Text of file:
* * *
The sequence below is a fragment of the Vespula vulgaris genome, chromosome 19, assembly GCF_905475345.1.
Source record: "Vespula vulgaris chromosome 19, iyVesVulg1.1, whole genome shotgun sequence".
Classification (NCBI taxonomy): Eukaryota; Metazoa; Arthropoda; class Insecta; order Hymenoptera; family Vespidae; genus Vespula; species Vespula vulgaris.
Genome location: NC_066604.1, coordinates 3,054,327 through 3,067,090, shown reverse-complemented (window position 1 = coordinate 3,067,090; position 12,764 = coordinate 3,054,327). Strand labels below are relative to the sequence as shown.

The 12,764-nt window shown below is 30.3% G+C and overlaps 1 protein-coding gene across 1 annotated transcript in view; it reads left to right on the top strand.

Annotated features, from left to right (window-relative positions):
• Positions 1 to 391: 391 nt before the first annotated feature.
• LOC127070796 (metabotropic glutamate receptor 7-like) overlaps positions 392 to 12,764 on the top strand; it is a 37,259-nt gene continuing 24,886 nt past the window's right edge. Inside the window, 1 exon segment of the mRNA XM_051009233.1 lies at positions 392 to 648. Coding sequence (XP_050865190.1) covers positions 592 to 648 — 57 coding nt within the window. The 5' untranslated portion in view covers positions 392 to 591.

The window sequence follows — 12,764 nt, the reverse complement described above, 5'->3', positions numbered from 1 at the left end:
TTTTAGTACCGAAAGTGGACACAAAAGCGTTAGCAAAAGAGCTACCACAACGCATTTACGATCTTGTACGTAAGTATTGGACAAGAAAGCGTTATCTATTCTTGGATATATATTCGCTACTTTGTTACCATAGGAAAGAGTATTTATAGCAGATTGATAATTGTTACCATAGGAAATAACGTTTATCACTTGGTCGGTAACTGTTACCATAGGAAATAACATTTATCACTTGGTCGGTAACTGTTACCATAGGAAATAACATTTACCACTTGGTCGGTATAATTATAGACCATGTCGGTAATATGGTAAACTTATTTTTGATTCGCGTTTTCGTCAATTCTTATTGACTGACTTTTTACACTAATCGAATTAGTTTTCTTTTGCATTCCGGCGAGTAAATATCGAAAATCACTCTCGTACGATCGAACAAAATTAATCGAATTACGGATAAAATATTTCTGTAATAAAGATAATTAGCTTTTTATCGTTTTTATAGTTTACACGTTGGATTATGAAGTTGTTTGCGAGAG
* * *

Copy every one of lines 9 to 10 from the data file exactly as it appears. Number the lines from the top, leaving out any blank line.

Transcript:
The window sequence follows — 12,764 nt, the reverse complement described above, 5'->3', positions numbered from 1 at the left end:
TTTTAGTACCGAAAGTGGACACAAAAGCGTTAGCAAAAGAGCTACCACAACGCATTTACGATCTTGTACGTAAGTATTGGACAAGAAAGCGTTATCTATTCTTGGATATATATTCGCTACTTTGTTACCATAGGAAAGAGTATTTATAGCAGATTGATAATTGTTACCATAGGAAATAACGTTTATCACTTGGTCGGTAACTGTTACCATAGGAAATAACATTTATCACTTGGTCGGTAACTGTTACCATAGGAAATAACATTTACCACTTGGTCGGTATAATTATAGACCATGTCGGTAATATGGTAAACTTATTTTTGATTCGCGTTTTCGTCAATTCTTATTGACTGACTTTTTACACTAATCGAATTAGTTTTCTTTTGCATTCCGGCGAGTAAATATCGAAAATCACTCTCGTACGATCGAACAAAATTAATCGAATTACGGATAAAATATTTCTGTAATAAAGATAATTAGCTTTTTATCGTTTTTATAGTTTACACGTTGGATTATGAAGTTGTTTGCGAGAG